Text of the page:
A deep love and connection for a place and its various inhabitants can motivate us to treasure and take action on behalf of it.
Therefore, through early immersive experiences in nature, by sharing and telling stories, and through opportunities to explore and develop a fascination for nature, we hope that as educators we can foster love, wonder, empathy and curiousity in all students.
In time, it is these deep emotional connections that will translate to how all of us treat, respect, and nurture it.
- The current EVS curriculum in the country presents nature as a distant entity that functions purely as a “resource” for people and is taught largely within the confines of the classroom.
- Enriching and supplementing existing EVS curricula with locally relevant natural history examples, stories, and lived experiences can help make our students’ bonds with nature more meaningful and lasting.
- Offering students opportunities for independent exploration and serendipitous encounters in nature can make EVS classrooms a fascinating space where open-ended, inquiry-based questions and co-learning is encouraged.
- Nature Classrooms’ Nature Learning Framework serves as a guide for designing age-appropriate nature learning experiences. It progresses from experiential activities that make nature immediately accessible for young students, and builds up to those that offer a more abstract, conceptual understanding of ecology and the interconnectedness in nature.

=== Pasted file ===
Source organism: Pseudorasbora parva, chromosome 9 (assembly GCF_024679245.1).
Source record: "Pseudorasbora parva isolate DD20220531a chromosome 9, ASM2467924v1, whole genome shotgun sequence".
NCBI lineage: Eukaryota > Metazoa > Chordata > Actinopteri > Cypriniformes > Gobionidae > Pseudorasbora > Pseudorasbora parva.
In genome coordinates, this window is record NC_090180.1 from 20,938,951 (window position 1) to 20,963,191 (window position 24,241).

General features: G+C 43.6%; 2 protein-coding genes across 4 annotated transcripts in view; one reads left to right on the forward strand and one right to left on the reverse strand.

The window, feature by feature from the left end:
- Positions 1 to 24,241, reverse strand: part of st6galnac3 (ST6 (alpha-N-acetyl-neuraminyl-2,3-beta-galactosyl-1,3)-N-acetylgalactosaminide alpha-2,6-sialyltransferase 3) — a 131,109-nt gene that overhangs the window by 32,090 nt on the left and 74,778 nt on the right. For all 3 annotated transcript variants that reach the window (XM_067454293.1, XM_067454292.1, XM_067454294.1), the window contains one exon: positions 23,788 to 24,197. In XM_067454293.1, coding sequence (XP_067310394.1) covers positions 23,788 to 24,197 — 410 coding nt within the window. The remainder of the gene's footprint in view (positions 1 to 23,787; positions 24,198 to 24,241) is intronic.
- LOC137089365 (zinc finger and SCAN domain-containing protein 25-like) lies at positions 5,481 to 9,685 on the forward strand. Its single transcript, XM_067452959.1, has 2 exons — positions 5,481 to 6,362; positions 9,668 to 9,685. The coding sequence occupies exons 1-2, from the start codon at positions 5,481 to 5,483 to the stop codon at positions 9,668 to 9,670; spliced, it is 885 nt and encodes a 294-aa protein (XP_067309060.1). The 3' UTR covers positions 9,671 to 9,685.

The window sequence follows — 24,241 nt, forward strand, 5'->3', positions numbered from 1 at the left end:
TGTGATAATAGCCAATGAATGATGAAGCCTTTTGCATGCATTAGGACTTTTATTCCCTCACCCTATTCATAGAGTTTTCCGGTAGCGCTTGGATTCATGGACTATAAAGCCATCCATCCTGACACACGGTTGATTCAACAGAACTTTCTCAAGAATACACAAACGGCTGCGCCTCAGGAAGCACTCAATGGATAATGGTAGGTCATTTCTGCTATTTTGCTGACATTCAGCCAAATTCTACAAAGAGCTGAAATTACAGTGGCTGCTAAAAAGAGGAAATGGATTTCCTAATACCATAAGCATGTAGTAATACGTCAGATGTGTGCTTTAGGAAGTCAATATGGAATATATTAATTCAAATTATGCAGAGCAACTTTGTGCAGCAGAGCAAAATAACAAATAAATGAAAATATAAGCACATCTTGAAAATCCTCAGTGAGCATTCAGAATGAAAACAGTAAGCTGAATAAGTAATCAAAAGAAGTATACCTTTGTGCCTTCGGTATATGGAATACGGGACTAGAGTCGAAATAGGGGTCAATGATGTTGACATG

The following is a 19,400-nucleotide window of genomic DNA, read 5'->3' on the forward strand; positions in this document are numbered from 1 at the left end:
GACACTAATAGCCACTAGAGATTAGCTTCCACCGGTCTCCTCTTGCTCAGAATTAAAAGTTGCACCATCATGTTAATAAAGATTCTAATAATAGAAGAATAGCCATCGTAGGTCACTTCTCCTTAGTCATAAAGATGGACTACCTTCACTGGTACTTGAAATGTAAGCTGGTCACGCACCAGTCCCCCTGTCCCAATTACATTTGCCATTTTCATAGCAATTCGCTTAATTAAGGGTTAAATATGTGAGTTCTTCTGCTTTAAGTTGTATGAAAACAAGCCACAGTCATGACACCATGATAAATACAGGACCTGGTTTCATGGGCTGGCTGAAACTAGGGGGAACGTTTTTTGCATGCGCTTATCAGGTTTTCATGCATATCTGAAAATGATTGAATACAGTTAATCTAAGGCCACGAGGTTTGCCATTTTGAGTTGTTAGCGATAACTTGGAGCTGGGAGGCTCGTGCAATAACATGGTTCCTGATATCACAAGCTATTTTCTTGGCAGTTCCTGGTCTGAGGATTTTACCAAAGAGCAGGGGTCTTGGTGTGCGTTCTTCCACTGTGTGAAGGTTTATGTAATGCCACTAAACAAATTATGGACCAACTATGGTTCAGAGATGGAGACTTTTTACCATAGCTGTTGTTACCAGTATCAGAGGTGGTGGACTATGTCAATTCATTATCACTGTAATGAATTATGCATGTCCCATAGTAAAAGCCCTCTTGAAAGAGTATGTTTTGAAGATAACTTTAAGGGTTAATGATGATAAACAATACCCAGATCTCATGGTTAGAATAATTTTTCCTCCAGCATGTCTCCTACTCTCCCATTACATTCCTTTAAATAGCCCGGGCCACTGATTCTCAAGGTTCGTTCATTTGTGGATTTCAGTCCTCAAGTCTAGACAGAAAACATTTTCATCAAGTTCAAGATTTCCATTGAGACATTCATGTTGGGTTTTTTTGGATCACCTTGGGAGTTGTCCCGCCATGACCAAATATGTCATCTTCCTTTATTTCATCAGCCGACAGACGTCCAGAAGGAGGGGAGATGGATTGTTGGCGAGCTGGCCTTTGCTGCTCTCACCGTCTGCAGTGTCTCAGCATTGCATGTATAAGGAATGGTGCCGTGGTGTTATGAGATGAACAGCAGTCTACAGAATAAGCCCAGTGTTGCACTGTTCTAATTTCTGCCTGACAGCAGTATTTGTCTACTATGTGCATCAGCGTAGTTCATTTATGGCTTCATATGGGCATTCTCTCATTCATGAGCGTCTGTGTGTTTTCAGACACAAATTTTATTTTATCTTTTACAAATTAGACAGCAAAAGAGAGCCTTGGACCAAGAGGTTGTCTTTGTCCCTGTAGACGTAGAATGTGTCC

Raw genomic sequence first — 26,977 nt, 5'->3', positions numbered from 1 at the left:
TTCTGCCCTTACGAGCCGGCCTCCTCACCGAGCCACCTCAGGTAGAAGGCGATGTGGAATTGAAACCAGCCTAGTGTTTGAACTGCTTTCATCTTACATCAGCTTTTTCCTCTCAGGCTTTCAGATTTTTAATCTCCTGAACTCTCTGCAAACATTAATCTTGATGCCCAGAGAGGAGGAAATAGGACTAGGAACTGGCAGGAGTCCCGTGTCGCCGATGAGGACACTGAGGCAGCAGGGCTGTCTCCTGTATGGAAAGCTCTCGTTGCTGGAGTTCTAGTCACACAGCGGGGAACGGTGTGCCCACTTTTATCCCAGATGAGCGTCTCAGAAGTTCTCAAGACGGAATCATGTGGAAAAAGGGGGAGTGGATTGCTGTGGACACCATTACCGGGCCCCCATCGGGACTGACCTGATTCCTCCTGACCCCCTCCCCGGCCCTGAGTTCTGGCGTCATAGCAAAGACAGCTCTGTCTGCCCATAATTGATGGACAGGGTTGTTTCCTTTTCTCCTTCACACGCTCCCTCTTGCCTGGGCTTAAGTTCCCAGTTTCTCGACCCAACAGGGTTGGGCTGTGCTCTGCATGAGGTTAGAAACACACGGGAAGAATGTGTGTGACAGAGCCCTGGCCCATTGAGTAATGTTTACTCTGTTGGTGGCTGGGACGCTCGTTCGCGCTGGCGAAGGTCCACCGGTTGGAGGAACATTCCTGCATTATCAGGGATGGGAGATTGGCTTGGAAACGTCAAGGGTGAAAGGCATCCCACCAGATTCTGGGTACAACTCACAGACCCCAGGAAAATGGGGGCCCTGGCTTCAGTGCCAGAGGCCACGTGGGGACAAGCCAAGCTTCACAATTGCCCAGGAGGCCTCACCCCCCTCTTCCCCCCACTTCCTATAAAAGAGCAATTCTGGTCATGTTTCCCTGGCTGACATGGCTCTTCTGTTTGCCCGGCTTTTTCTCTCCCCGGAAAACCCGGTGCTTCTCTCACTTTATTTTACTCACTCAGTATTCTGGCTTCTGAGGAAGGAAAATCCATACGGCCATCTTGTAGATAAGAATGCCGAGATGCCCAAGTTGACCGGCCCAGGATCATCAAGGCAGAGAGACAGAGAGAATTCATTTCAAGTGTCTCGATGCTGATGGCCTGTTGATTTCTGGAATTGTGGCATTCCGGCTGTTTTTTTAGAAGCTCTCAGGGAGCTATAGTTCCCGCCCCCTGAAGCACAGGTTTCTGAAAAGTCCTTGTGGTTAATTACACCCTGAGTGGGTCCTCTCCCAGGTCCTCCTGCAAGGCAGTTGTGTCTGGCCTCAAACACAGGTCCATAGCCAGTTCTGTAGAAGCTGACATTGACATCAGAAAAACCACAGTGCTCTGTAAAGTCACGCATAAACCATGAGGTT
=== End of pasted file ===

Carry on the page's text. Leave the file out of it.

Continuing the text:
- Nature Classrooms’ Nature Learning Pedagogy provides scope and opportunities for learners to develop wonder, love, curiousity, and a deep connection to nature.
- The framework and pedagogy are dynamic and collaborative, and based on classroom observations, conversations with ecologists, in-service teachers and experienced educators.
- This article is accompanied by an Activity Sheet on Colours in Nature that can be used to document observations from a nature walk. It is also accompanied by a Poster on Giant Milkweed and the many creatures that visit it.
- Pelo, A. (2009). A Pedagogy for Ecology. Rethinking Schools. URL: https://rethinkingschools.org/articles/a‑pedagogy-for-ecology/.
- Sobel, D. Look, Don’t Touch. URL: https://orionmagazine.org/article/look-dont-touch1/.
- Sharma, Pramod Kumar & Menon, Sanskriti. Compulsory Environmental Education in India. Global Environmental Education Partnership. URL: https://thegeep.org/learn/case-studies/compulsory-environmental-education-india
- Position Paper on Habitat and Learning. (2006). National Council of Educational Research and Training (NCERT). URL:https://ncert.nic.in/pdf/focus-group/habitatlearning.pdf
- Chin, C. (2002). Student-Generated Questions: Encouraging Inquisitive Minds in Learning Science. Teaching and Learning, 59 – 67.
- Scardamalia, M., & Bereiter, C. (1992). Text-Based and Knowledge-Based Questioning by Children. Cognition and Instruction, 177 – 199.
- Wells, N. M., & Evans, G. W. (2003). Nearby Nature: A Buffer of Life Stress Among Rural Children. Environment and Behavior.
Nature Classrooms at Nature Conservation Foundation (NCF), Bangalore, develops nature learning resources that correspond to existing primary school Environmental Studies (EVS) curricula and conducts capacity building workshops for school teachers.
To see more of their work, visit: www.natureclassrooms.org and http://www.ncf-india.org/education-and-public-engagement/a‑nature-learning-framework-for-schools.